Sierra Nevada Wilderness
Natural History of the Sierra Nevada
Summer Session II
Est. lab fee: $1,000
Led by David Gilligan, Professor of Natural History
A wilderness expedition into the heart of the tallest mountains in the Lower 48.
Explore John Muir's famed Range of Light, a land of glacially sculpted and fluted granite, gushing waterfalls, sapphire lakes, gleaming snowfields and alpine meadows strewn with profusions of wildflowers. The program consists of five weeks of wilderness backpacking in the heart of the Sierra Nevada backcountry, integrating in-depth study of natural history with the planning and practice of mountain expedition skills. We will travel in the spirit of the great explorers and naturalists, studying wild nature through sustained immersion into it.
The program consists of two inter-related courses, designed to serve students with interests ranging from Conservation Ecology and Natural History to Outdoor Education and Leadership, as well as Circumpolar Studies and a variety of Self-Designed possibilities.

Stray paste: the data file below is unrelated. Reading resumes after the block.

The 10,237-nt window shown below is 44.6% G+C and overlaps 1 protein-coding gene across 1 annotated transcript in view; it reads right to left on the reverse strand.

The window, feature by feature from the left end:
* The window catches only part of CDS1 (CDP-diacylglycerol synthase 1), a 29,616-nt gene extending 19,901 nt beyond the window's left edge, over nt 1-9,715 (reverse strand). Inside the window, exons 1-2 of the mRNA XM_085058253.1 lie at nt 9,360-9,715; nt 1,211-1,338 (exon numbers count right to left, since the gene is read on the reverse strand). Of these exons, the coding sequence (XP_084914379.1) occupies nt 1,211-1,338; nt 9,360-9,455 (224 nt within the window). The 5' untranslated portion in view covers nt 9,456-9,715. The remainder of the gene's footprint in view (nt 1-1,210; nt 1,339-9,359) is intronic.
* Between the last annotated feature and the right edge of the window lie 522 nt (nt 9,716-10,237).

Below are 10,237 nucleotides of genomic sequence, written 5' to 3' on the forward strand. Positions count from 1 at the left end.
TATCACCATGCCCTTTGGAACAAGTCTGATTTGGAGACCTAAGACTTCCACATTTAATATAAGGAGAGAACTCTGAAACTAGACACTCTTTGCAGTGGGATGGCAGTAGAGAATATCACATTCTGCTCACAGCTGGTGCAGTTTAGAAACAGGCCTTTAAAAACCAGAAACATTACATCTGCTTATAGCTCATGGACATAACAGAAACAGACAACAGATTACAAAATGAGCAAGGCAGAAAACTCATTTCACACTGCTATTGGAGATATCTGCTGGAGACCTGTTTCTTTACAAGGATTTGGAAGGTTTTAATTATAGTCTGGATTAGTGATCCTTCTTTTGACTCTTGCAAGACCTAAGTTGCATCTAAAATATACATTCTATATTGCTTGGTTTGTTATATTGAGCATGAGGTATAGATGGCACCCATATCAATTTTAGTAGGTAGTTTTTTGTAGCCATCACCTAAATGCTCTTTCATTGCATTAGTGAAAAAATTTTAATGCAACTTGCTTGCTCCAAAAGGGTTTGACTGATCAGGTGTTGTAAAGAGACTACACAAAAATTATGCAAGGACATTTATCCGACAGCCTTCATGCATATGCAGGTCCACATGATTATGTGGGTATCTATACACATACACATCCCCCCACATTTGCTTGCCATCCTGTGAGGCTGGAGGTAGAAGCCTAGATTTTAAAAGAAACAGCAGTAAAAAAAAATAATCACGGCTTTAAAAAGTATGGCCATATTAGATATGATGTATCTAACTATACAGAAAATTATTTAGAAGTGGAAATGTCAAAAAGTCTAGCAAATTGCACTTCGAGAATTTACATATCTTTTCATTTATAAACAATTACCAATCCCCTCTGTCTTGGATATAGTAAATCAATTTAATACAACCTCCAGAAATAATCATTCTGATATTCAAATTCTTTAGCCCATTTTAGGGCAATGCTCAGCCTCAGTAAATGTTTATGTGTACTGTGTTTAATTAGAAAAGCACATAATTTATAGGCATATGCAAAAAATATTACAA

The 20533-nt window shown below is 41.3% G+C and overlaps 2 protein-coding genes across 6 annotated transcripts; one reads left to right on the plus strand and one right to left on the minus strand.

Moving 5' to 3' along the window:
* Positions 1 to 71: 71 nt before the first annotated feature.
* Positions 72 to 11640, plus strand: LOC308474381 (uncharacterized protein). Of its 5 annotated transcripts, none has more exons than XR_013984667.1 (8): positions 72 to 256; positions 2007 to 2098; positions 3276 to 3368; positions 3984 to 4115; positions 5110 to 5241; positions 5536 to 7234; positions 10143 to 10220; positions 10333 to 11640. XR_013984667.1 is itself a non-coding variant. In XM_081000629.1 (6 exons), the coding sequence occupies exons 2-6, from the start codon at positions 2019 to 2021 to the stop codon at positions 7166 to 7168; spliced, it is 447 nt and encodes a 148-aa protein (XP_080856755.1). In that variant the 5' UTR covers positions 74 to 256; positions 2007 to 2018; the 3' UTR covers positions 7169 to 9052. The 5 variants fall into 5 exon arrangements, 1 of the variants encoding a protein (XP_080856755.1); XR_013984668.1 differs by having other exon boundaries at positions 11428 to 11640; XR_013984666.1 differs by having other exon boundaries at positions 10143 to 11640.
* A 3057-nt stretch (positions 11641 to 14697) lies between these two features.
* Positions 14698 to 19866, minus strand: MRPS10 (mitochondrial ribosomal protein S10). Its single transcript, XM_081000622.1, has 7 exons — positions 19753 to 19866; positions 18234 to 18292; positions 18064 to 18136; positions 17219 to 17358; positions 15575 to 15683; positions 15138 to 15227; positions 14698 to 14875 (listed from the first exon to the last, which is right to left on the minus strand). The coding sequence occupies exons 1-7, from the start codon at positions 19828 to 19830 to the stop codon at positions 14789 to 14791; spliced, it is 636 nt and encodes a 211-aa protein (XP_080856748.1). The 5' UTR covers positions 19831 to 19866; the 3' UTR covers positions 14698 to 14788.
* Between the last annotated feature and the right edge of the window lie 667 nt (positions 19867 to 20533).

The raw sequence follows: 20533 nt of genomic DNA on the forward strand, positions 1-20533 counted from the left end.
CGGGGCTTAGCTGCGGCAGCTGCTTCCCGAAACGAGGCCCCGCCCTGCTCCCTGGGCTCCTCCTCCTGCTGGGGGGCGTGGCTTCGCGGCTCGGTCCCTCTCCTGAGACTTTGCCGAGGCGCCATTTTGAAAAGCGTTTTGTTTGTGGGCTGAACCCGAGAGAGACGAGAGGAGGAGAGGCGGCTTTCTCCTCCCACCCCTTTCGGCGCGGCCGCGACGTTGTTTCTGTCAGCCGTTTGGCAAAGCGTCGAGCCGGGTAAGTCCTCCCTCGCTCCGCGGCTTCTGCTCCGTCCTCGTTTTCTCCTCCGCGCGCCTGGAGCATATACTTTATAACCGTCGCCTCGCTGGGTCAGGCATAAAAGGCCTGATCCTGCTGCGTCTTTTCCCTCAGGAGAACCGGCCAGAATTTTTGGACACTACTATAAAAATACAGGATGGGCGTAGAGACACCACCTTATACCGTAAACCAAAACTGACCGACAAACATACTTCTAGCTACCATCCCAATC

This course is a field-based exploration of the natural history and ecology of the Sierra Nevada, with an emphasis on vegetations and flora of montane forest and alpine biomes, as well as elements of mountain geography including weather and climate and the geologic and glacial history of the region. Students build on foundational principles of ecology and botany through development and practice of observation, identification, and interpretation skills and the keeping of a refined naturalist field journal. Topics include identification and classification skills for flora and fauna (including regular sessions with botanical keys, as well as extensive use of other types of field guides), natural community composition and structure, biogeographic concepts, mountain weather and climate, and mountain geomorphology.